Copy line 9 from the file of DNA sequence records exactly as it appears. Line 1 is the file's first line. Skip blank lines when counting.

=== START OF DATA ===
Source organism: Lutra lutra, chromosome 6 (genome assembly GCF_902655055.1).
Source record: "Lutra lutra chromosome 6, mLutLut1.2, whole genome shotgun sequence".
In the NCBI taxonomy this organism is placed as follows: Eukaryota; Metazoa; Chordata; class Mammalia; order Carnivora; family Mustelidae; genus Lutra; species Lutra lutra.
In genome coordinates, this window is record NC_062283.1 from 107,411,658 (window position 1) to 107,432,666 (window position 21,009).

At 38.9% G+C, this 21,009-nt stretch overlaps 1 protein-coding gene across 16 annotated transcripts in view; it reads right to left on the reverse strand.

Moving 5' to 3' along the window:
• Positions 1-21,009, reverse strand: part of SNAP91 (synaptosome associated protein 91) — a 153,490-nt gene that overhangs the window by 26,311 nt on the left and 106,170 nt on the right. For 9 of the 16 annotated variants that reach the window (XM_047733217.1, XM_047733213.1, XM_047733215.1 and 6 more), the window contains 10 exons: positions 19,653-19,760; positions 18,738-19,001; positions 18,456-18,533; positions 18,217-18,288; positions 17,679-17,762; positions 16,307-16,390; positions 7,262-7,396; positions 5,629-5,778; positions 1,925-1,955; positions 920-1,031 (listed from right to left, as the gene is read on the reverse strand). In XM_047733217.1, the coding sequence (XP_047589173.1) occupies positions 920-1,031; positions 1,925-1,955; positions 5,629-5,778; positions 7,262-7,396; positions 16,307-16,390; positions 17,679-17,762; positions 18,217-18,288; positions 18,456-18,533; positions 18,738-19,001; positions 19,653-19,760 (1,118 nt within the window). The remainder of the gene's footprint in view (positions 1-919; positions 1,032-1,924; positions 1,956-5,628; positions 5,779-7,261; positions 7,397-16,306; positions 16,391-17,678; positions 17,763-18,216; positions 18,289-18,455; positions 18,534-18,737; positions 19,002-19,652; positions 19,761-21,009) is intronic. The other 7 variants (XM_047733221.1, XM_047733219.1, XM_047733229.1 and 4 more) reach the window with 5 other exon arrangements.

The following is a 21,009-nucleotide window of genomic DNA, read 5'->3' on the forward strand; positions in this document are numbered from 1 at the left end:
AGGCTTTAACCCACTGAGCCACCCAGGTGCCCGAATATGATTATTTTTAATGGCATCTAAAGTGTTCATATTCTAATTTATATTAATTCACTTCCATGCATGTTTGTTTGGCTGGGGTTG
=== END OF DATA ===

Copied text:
AGGCTTTAACCCACTGAGCCACCCAGGTGCCCGAATATGATTATTTTTAATGGCATCTAAAGTGTTCATATTCTAATTTATATTAATTCACTTCCATGCATGTTTGTTTGGCTGGGGTTG